Measurement of Biotinylated-ANG and LF Interactions by ELISA.

For binding studies, a 1% LF substrate (cow milk protein isolate) was prepared in 20 mM sodium acetate buffer (pH 4.0). A 1% LF solution (volume: 0.1-mL) was added to each well of a microtiter plate (Corning Costar® 369.0) and allowed for an overnight surface adsorption at 4° C. The microplate was washed extensively with acetate buffer to remove any unbound LF. A 0.5% Tween (in PBS) was added to each well to block any unbound surface. Various concentrations (ranging 0 to 1 mg/mL) of biotinylated ANG solution (in 20 mM PBS, pH 7.2) was added to individual wells and further incubated at 4° C. overnight, to achieve equilibrium. Any unbound ANG was removed by repeated washing with PBS-Tween. Interactions between ANG and LF were measured by using avidin-conjugated alkaline phosphatase reagent, followed by a color reaction with the addition of p-nitrophenyl phosphate (PNP), a chromatophore substrate. The rate of color development was measured at 405 nm, in a kinetic manner for 30 min. The rate of enzymatic hydrolysis of PNP chromatophore as function of concentration of biotin-ANG was plotted to measure the binding interactions.

FIG. 2 depicts the interactions of biotinylated LF with (fdn)-ANG (subset-A), and biotinylated ANG with (fdn)-LF (subset-B), respectively, as measured by kinetic ELISA. The rate of PNP substrate hydrolysis by avidin-alkaline phosphatase, as measured by kinetic ELISA, indicated the interaction of biotinylated protein(s) with (fdn)-ANG or -LF. Data shows the formation of ANG-LF complexes in a dose-dependant manner.

Example-4

Preparation of ANGex Using Lipid-Based Substrates

Based on its cationic properties, ANG is incorporated into the anionic lipid films and matrices by electrostatic interactions. A fatty acid-like stearic acid (Octadecanoic acid C18H36O2) is thermally coated under vacuum on a quartz cover slip or quartz crystal resonator of the type used in Quartz Crystal Microbalance (QCM) technique. This process is known to produce a film of few hundred angstrom thickness. The stearate-coated quartz cover slip is immersed in 0.1% ANG solution (in 50 mM sodium phosphate buffer) at 4° C. for 30 min. The quartz cover slip is removed from the ANG solution, washed thoroughly in deionized water and dried under gentle flow of dry nitrogen gas.

Measurement of ANG Interaction with Lipid Film by QCM

Immobilization of ANG on a thermal evaporated fatty acid film was monitored by measuring changes in the frequency of quartz crystals using QCM instrument (Edwards FTM5 microbalance) at 1 Hz resolution. The frequency changes are converted to mass loading using the Sauerbrey equation. The quartz cover slip is also used for recording the UV absorption spectrum of the film before and after the lipid immobilization of ANG. The difference in the UV spectrum indicated the immobilization of ANG on the lipid film (Sauerbrey G., Z. Phys. 155:206, 1959; Buttry D A, et al., Chem. Rev. 92:1356-1379, 1992; Sastry M., Trends in Biotechnology 20:185-188, 2002).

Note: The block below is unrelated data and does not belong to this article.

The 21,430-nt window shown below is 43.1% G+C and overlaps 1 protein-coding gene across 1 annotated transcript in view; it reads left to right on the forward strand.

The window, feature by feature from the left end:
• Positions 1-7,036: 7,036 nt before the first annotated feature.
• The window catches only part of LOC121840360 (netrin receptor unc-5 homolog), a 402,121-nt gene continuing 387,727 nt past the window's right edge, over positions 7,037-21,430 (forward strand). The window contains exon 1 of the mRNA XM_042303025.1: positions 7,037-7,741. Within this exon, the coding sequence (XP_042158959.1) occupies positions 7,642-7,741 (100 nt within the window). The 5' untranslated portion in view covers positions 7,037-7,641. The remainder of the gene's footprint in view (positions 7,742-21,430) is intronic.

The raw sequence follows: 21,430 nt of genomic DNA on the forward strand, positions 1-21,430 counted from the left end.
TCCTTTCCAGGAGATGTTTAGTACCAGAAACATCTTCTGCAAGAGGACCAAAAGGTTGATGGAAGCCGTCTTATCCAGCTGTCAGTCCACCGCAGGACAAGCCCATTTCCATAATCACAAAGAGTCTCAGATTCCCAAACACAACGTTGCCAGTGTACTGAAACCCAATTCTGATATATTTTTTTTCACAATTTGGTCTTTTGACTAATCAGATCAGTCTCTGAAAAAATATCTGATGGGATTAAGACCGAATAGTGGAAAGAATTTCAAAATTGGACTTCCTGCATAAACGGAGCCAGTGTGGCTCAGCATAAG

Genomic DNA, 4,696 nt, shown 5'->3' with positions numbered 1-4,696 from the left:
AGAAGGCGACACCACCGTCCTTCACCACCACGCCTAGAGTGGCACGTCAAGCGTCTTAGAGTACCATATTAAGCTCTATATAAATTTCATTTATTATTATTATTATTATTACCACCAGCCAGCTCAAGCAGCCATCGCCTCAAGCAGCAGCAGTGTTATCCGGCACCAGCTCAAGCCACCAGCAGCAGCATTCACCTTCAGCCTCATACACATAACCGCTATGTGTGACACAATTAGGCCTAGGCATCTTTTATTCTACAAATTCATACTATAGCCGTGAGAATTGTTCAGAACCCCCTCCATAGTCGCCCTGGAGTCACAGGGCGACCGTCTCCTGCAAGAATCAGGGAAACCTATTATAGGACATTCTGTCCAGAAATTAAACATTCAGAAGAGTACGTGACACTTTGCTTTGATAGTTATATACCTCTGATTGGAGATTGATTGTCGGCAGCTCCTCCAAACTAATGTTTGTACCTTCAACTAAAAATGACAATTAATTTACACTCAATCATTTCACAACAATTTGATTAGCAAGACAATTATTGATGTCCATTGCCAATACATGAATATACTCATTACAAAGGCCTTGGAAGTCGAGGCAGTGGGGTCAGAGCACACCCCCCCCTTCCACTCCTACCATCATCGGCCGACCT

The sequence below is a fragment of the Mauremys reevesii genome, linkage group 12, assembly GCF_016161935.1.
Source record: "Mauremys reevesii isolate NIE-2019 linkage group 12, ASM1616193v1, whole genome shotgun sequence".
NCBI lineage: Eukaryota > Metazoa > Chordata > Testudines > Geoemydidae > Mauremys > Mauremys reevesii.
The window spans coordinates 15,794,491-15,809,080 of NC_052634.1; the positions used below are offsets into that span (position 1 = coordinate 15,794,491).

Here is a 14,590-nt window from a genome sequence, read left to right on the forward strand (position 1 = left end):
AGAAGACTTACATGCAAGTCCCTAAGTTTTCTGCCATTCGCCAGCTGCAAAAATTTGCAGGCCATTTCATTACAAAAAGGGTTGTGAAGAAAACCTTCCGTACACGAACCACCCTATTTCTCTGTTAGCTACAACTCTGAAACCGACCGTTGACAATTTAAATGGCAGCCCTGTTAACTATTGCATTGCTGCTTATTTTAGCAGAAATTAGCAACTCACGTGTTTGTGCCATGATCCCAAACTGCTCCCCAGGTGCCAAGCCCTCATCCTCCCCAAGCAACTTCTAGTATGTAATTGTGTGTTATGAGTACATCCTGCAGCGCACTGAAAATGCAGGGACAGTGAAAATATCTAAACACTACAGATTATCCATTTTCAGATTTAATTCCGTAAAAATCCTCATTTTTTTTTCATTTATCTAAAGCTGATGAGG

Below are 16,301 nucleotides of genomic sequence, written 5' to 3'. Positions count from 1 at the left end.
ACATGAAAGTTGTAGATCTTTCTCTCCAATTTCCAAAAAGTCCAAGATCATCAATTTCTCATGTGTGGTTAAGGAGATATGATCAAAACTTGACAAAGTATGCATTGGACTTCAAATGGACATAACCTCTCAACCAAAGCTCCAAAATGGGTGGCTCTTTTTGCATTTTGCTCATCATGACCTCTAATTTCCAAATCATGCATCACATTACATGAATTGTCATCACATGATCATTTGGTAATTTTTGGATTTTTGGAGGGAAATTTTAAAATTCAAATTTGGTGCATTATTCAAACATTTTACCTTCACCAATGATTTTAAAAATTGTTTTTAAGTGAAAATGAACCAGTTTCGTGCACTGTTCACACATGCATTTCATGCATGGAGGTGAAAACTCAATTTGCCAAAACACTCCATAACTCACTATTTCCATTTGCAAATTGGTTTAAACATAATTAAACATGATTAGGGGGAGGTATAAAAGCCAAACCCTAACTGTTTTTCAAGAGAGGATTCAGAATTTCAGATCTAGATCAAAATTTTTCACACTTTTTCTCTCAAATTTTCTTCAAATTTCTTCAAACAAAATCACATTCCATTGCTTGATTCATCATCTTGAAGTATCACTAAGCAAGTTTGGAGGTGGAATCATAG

ANG was immobilized and entrapped in the lipid matrix primarily by electrostatic interactions. The use of charge interactions also enabled “leaching-out” of the entrapped ANG when immersed in solution at pH 2.0. Soft lipid matrix enabled the entrapment without significant distortion of the tertiary structure of the ANG, therefore, the bio-functional properties of the protein molecule is well preserved.

Example-5

Preparation of ANGex using Coenzyme/Vitamin-Based Substrates

Coenzyme-Q10 (CoQ-10), due to its quinone structure, is extremely lipophilic, soluble in ethanol and chloroform, but practically insoluble in water. A detergent like sodium glycocholate along with sonication generates a submicron-sized dispersion of CoQ-10 in phospholipid (from soy bean). The detergent also inhibits re-crystallization of CoQ-10. This dispersion has been used in the preparation of micro-emulsions to incorporate ANG (Stojkovic M, et al., Biol. Reprod. 61:541-547, 1999).

Phospholipid Lipoid S 100 (Lipoid K G, Germany) is a mixture of phosphatidylcholine from fat-free soybean lecithin that consists mainly of linoleic phosphatidylcholine. S 100 was melted together with CoQ-10 (Alchem, India) at 65° C. Sodium glycocholate (NaGC) was dissolved in distilled water containing 2.25% (w/w) glycerol. This mixture was heated to 65° C. and mixed with the molten lipid phase. The hot mixture was sonicated for 30 min. while maintaining a constant temperature. This hot emulsion was sterile-filtered (0.22 μm) into vials and allowed to cool at room temperature. Stabilizer dispersion without CoQ-10 was also prepared in a similar manner. Calculated amounts of the two dispersions were mixed to prepare dispersions containing various concentrations of CoQ-10.

ANG stock solution was freshly prepared using 50 mM phosphate buffer, pH 8.0, containing 0.2% sodium cholate. This solution was diluted with 50 mM phosphate buffer, pH 7.4, containing 0.2% sodium cholate to a protein concentration of 1 mg/mL. The ANG-CoQ-10 complexes were prepared by mixing 500 μL aliquots of diluted ANG solution with 500 μL of ubiquinone dispersions at various concentrations up to 100 μM. The mixtures were kept in an incubator-shaker at 25 C for 1 h, before characterization by antioxidant assay.

ANG-NADH complex was prepared by mixing 500 μL of ANG (1 mg/mL) solution with 500 μL of β-NADH-dipotassium salt (0.1 mg/mL) solution in 50 mM phosphate buffer, pH 7.4.